Robert Cassen, Sandra McNally and Anna Vignoles write that, as regards reducing the social gap, there is evidence that points to good potential in redirecting educational spending. They also argue for introducing fewer policy initiatives into the education system without proper evaluation.
A new Conservative government has taken office in the UK since our book, Making a Difference in Education, came out. We have surveyed the evidence about what is effective in British education, and wonder whether forthcoming policy will be guided by the evidence more than it has often been in the past. The government has said it will be for ‘One Nation’ – surely that means they will seek to close the social gap in our schools, the impact of family background on educational outcomes?
If they really want to do that, the evidence indicates what the key priorities are: better quality early years care, more support for reading and numeracy, and improving the quality of teaching. These things cost money. But equally there is little evidence that some of the things that governments tend to spend their money on narrow the social gap. For example, governments of all persuasions tend to focus overly on school reform. This can be costly and may not help the disadvantaged. For example, as we note below, there is no good evidence that Free Schools will necessarily narrow the socioeconomic gap in pupil achievement. One of Cameron’s last pledges during the election campaign was to build 500 more Free Schools. This has little evidence to back it.
‘It’s political,’ might be the rejoinder. It certainly is. There is a real political choice to be made; you can help disadvantaged children and families in ways that we know are effective, and as far as education is concerned we know quite a lot about how to do that. Or you can bypass the evidence.
In more detail, early interventions can be valuable in helping children overcome the effects of a disadvantaged background – but they have to be of high quality and are likely to be expensive. The book also lists a number of effective parenting programmes that provide value for money and can help improve educational outcomes. Parental involvement with schools can also be effective, and is relatively inexpensive.
Research shows that poor reading can be brought down to 1 or 1.5 per cent of a year group, not 10 per cent as it is now. On average each secondary school takes in around eighteen 11-year-olds who can’t read properly, half of them with a reading age of 7. Struggling readers commonly need individual support in primary school, which can be costly – but the costs of not learning to read considerably outweigh whatever needs to be spent to bring reading up to standard. We know what to do, and the pupil premium may be helping some schools do more, but overall we are still not doing it as consistently as we should. Similarly with numeracy: mathematical ability can be improved with the right kind of intervention, though more research would be helpful, especially long-run evaluations that would assess particular teaching approaches.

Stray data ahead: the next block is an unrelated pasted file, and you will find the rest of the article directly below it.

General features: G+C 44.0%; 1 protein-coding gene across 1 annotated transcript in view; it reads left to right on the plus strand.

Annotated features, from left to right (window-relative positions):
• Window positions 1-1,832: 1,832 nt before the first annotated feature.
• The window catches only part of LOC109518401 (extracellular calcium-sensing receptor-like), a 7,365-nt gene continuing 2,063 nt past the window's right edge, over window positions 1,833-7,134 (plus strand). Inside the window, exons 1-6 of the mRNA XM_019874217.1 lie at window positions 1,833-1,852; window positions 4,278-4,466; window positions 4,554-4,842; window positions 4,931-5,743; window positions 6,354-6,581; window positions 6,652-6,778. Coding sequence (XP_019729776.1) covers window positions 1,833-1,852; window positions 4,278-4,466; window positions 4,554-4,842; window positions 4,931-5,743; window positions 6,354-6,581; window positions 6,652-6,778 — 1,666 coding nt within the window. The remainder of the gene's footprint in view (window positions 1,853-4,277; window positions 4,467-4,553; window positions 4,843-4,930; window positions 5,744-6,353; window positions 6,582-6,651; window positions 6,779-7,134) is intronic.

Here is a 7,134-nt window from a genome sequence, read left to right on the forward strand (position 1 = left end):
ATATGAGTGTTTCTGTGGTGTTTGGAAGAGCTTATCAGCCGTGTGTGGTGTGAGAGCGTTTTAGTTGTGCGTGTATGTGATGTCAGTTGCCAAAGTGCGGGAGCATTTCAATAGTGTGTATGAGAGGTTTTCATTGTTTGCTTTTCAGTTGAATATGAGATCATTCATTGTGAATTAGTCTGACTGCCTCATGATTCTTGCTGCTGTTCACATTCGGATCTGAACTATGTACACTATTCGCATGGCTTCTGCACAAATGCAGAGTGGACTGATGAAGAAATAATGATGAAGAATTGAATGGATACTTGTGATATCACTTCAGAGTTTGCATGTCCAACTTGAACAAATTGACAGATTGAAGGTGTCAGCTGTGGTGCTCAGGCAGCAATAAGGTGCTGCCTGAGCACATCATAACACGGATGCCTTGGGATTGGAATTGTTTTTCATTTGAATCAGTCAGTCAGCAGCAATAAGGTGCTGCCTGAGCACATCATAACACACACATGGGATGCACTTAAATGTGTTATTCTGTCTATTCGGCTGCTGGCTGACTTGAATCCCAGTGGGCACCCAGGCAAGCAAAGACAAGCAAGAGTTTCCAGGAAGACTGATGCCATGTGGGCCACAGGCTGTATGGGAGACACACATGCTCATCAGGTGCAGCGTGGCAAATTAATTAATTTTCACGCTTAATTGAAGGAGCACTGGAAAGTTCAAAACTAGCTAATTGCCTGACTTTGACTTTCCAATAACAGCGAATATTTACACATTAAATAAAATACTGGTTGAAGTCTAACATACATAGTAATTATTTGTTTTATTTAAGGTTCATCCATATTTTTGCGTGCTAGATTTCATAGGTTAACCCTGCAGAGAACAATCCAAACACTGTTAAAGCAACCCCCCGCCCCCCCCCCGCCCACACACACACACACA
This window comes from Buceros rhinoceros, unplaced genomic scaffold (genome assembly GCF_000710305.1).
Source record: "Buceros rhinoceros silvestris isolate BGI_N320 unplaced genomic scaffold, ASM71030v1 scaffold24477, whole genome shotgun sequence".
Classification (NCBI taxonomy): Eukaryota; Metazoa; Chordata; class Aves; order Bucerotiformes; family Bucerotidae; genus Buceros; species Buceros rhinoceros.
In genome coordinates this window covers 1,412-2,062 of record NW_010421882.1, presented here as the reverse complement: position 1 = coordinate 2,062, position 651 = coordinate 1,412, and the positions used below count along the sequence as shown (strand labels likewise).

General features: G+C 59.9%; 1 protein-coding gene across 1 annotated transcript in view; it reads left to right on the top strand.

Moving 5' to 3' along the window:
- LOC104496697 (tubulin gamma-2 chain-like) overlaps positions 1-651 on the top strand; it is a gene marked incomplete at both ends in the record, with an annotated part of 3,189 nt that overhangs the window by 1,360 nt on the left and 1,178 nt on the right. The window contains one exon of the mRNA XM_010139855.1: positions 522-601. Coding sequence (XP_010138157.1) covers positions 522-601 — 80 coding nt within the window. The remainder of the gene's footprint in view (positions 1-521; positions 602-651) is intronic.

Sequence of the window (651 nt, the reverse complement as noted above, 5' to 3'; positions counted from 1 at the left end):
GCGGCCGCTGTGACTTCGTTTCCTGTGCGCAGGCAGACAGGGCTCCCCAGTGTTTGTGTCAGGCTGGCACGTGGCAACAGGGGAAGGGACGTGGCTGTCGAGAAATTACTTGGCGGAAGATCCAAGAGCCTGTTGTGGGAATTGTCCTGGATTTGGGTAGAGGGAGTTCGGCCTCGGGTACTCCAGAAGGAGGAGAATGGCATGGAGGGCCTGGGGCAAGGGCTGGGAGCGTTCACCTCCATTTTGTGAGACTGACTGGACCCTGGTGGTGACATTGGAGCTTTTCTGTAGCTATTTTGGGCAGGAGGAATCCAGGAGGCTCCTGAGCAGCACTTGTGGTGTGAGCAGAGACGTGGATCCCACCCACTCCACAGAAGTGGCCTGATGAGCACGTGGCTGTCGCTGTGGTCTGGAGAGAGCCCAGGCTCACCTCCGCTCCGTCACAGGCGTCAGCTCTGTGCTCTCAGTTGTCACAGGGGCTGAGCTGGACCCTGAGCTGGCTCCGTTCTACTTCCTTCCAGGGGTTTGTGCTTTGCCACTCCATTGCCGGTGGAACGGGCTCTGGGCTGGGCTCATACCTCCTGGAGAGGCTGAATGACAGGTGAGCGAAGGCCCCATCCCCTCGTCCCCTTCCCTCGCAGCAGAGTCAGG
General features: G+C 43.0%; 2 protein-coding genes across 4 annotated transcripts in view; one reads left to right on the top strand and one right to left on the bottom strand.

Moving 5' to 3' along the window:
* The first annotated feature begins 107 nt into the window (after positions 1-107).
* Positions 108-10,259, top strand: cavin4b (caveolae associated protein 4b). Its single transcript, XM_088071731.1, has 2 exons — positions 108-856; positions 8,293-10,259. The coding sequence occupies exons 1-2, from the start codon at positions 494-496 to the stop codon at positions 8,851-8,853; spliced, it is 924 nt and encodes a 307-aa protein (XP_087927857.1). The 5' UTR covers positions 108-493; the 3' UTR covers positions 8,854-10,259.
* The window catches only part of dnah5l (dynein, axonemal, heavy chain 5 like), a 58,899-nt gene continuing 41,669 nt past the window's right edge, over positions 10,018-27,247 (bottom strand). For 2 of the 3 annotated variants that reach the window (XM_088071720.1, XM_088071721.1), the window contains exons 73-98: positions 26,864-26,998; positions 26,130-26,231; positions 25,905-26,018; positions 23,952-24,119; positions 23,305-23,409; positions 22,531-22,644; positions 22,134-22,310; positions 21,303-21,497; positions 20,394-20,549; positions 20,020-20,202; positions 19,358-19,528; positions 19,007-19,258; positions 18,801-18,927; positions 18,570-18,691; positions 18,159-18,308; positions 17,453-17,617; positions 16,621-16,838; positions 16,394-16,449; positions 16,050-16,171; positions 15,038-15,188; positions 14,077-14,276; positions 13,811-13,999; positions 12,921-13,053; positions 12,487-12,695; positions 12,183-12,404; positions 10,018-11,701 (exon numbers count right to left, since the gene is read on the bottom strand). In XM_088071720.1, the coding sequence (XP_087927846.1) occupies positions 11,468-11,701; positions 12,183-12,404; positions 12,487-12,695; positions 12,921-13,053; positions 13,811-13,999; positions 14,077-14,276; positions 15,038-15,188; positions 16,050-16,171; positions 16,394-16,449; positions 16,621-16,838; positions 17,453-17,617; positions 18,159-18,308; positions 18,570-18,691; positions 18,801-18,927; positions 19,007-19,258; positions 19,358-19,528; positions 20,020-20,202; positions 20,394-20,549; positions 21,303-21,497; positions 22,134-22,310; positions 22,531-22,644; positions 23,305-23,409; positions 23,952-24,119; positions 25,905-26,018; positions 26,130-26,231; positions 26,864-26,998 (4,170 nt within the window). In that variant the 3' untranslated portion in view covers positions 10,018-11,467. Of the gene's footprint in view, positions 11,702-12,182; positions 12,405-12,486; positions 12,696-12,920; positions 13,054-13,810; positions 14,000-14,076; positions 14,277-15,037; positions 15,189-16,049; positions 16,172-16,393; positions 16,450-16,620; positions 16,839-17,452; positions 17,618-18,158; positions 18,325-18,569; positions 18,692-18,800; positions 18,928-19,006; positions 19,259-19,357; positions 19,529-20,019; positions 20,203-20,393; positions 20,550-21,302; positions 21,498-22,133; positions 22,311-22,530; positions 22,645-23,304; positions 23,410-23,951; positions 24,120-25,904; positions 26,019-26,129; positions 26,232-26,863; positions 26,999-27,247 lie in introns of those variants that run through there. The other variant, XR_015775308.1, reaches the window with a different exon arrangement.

Perhaps the greatest mileage in educational investment, after the early years, lies in raising teacher quality. This is partly a matter of initial teacher education, and partly that of improving the teaching of the existing work force by Continuing Professional Development, or CPD. Yet we do not know in terms of teaching quality and student outcomes which type of training is best, the university-based route or the more school-based route known as School Direct. The latter was given a big impetus in recent years, without any supporting evidence. On CPD, the research is pretty good, but practice is fragmentary and best practice not universally well pursued.
Research suggests that who teaches you matters much more than what school you go to. Yet a major proportion of educational spending has gone on fostering Academies and Free Schools. The Academies formed up to 2008-9 have been evaluated, and found to have positive results; but improved outcomes were mostly confined to better-achieving students, with little or no benefit to the lowest achieving. At the time of writing, there was no comparable research on Academies founded after that, though an Ofsted survey of 2012-13 found half those inspected ‘requiring improvement’ or ‘inadequate’. There has been little research on Free Schools or primary Academies, though DfE data do not show them to be providing more progress than local authority primaries. Research on their equivalents in Sweden finds only small positive effects.
Altogether, as regards reducing the social gap, there is evidence that points to good potential in redirecting educational spending. But we would also plead for introducing fewer policy initiatives into the education system without proper evaluation of their cost (not least in terms of teachers’ time) and their impact.
For more, see Making a Difference in Education: What the evidence says, by Robert Cassen, Sandra McNally and Anna Vignoles.
Note: This article gives the views of the authors, and not the position of the British Politics and Policy blog, nor of the London School of Economics. Please read our comments policy before posting.
Robert Cassen is Emeritus Professor in LSE’s Centre for Analysis of Social Exclusion.
Sandra McNally is Director of the Education and Skills Programme in LSE’s Centre for Economic Performance and Professor of Economics, University of Surrey.
Anna Vignoles is Professor in the Department of Education, University of Cambridge.